Oct 23, 2023 By David Pollack Category: Blueprint Negev,
Tzitzit for Soldiers And More From Israel
On Shabbat, the synagogue where I usually pray relocated the entire minyan to a nearby school which has a bomb shelter large enough to accommodate the entire congregation. This is fairly typical these days in Israel. In fact, the synagogues are limiting the number of congregants to 50 or less since most of the bomb shelters can only accommodate that amount. Our synagogue was able to secure the local school bomb shelter which is larger in size and, therefore, able to accommodate the entire congregation. I wondered as I walked to synagogue and thought about the situation here in Israel what kind of service I would encounter. Would it be depressing or uplifting? Would it be sad or joyous? The synagogue named Eretz Chemda means desirable land and it truly lives up to its name. People recognize that however tough the situation is, how many challenges people face, we are all united and committed to a single goal of protecting the country, our people and our freedom. The service was joyous and inspiring.
A young, recently married, man was celebrated with all the congregants dancing with him in the middle of the service and celebrating the beginning of two new lives together in the face of so much death and destruction. There was much singing and fervent prayer and I could not help but be certain that with the Jewish People's spiritual and military strength we will ultimately prevail.
On Sunday I was privileged to spend time with a number of people -- men, women, boys and girls, the elderly and the young -- all gathered together to make tzitzit, the four cornered fringed garment that observant Jews wear as a reminder of God's presence in the world and in their lives. Apparently, the army has a stock of these religious garments, but it seems that thousands upon thousands of nonobservant soldiers have requested a pair for themselves so that they may go into battle wearing them for divine protection. The tzitzit garment is military regulation green and meets the army's requirement. It was quite a sight to behold so many volunteering their time and painstakingly weaving the strings of the tzitzit on each of the four corners of the garment to produce a 21st-century version that is identical to those worn by Jewish men for thousands of years. The satisfaction that the civilians in the room got from participating directly in the war effort was profoundly inspiring.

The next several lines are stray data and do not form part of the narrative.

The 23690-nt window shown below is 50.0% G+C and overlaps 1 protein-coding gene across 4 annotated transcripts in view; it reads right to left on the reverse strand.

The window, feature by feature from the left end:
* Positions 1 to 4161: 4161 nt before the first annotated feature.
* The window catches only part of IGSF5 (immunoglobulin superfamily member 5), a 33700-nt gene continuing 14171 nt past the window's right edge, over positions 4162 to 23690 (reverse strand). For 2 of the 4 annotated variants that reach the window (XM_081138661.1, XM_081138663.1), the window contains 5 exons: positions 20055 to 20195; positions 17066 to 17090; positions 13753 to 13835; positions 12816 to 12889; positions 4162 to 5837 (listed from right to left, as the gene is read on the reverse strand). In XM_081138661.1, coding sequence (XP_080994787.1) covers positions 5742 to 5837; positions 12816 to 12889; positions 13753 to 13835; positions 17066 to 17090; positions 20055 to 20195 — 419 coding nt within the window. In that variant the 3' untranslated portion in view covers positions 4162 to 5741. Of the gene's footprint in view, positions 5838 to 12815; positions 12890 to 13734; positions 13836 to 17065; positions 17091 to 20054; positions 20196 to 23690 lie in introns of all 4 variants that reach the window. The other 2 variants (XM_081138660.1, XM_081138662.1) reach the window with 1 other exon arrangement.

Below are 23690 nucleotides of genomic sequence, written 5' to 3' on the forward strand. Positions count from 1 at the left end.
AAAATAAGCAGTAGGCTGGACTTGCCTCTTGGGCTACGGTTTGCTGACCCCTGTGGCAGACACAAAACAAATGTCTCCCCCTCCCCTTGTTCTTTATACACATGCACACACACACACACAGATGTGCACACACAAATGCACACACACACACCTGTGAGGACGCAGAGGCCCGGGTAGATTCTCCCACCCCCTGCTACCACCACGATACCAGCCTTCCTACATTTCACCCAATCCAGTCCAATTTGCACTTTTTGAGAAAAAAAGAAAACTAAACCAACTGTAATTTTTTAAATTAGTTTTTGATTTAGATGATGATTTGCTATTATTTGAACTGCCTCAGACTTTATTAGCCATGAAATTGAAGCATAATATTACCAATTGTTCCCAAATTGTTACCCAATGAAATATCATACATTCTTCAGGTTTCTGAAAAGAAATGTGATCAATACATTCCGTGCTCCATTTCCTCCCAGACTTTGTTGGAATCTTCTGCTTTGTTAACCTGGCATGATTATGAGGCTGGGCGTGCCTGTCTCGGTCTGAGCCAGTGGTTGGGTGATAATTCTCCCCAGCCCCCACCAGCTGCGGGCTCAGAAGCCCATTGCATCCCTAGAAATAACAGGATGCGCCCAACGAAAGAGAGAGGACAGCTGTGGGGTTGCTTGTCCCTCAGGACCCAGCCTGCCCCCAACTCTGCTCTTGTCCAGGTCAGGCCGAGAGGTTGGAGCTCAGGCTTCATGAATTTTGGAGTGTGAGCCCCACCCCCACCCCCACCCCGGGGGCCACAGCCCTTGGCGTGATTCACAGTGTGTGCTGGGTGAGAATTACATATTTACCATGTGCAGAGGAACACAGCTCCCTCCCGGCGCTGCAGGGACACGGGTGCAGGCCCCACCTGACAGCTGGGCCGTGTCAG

Later that day, I had the opportunity to travel to the large city of Efrat on the outskirts of Jerusalem. The city is large enough that it merits its own army security force and I was driven around by one of the members who also happens to be associated with the Just One Chesed Organization which provides a myriad of services to the poor, the elderly, lone soldiers, and now displaced persons from the Gaza Envelope, as well as providing many items, ranging from bulletproof vests to tourniquets for the soldiers in the field.
I had the great honor of spending some time with a number of IDF soldiers at the Army Watchtower Post that oversees the community with state-of-the-art equipment along with their own human intelligence. To a man, each soldier was grateful and thankful for all of that the American Jewish community is doing. Many of them were very aware of JNF-USA's work in the Gaza Envelope and in the southern part of the country.They are very impressed with the work JNF-USA is doing and expressed their thanks. It was very clear to me that the IDF is ready and knows what is at stake. There is literally no option, but total victory and these young and brave men and women will do everything possible to achieve that goal.
Thank you to David Pollack, a civilian volunteer from New York, for sharing his experiences in Israel this past week.